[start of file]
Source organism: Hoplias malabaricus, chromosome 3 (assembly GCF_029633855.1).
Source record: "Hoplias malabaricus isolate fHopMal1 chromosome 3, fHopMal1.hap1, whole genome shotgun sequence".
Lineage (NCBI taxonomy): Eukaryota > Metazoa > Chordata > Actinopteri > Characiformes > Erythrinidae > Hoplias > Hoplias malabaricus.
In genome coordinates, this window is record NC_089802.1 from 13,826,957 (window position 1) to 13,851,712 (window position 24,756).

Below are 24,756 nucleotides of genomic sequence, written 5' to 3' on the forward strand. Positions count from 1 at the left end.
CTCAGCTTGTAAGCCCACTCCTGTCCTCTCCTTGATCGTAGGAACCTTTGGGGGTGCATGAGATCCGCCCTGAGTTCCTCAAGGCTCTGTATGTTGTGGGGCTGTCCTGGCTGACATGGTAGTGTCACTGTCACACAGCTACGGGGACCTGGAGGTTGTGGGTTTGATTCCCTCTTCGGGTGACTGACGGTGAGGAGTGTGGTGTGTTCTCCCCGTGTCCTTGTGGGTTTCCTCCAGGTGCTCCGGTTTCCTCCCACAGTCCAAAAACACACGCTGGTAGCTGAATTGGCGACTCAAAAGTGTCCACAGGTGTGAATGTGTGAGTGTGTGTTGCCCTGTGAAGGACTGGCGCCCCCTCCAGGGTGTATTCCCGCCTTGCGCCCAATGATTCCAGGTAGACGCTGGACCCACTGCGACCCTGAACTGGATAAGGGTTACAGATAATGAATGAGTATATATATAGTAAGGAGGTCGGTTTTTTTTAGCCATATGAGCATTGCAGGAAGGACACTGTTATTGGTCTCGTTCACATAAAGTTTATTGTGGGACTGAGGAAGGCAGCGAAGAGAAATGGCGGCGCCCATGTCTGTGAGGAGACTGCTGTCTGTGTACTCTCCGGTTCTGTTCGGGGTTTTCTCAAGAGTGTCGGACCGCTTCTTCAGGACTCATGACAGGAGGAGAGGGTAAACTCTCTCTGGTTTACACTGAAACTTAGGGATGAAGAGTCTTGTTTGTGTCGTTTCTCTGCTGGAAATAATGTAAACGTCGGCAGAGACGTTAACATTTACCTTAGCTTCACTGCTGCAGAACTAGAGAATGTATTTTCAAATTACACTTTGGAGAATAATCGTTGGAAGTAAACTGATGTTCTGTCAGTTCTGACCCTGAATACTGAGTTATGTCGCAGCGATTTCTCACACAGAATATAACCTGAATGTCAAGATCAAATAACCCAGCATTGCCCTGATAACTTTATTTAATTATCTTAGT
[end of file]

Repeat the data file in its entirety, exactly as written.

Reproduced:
Source organism: Hoplias malabaricus, chromosome 3 (assembly GCF_029633855.1).
Source record: "Hoplias malabaricus isolate fHopMal1 chromosome 3, fHopMal1.hap1, whole genome shotgun sequence".
Lineage (NCBI taxonomy): Eukaryota > Metazoa > Chordata > Actinopteri > Characiformes > Erythrinidae > Hoplias > Hoplias malabaricus.
In genome coordinates, this window is record NC_089802.1 from 13,826,957 (window position 1) to 13,851,712 (window position 24,756).

Below are 24,756 nucleotides of genomic sequence, written 5' to 3' on the forward strand. Positions count from 1 at the left end.
CTCAGCTTGTAAGCCCACTCCTGTCCTCTCCTTGATCGTAGGAACCTTTGGGGGTGCATGAGATCCGCCCTGAGTTCCTCAAGGCTCTGTATGTTGTGGGGCTGTCCTGGCTGACATGGTAGTGTCACTGTCACACAGCTACGGGGACCTGGAGGTTGTGGGTTTGATTCCCTCTTCGGGTGACTGACGGTGAGGAGTGTGGTGTGTTCTCCCCGTGTCCTTGTGGGTTTCCTCCAGGTGCTCCGGTTTCCTCCCACAGTCCAAAAACACACGCTGGTAGCTGAATTGGCGACTCAAAAGTGTCCACAGGTGTGAATGTGTGAGTGTGTGTTGCCCTGTGAAGGACTGGCGCCCCCTCCAGGGTGTATTCCCGCCTTGCGCCCAATGATTCCAGGTAGACGCTGGACCCACTGCGACCCTGAACTGGATAAGGGTTACAGATAATGAATGAGTATATATATAGTAAGGAGGTCGGTTTTTTTTAGCCATATGAGCATTGCAGGAAGGACACTGTTATTGGTCTCGTTCACATAAAGTTTATTGTGGGACTGAGGAAGGCAGCGAAGAGAAATGGCGGCGCCCATGTCTGTGAGGAGACTGCTGTCTGTGTACTCTCCGGTTCTGTTCGGGGTTTTCTCAAGAGTGTCGGACCGCTTCTTCAGGACTCATGACAGGAGGAGAGGGTAAACTCTCTCTGGTTTACACTGAAACTTAGGGATGAAGAGTCTTGTTTGTGTCGTTTCTCTGCTGGAAATAATGTAAACGTCGGCAGAGACGTTAACATTTACCTTAGCTTCACTGCTGCAGAACTAGAGAATGTATTTTCAAATTACACTTTGGAGAATAATCGTTGGAAGTAAACTGATGTTCTGTCAGTTCTGACCCTGAATACTGAGTTATGTCGCAGCGATTTCTCACACAGAATATAACCTGAATGTCAAGATCAAATAACCCAGCATTGCCCTGATAACTTTATTTAATTATCTTAGT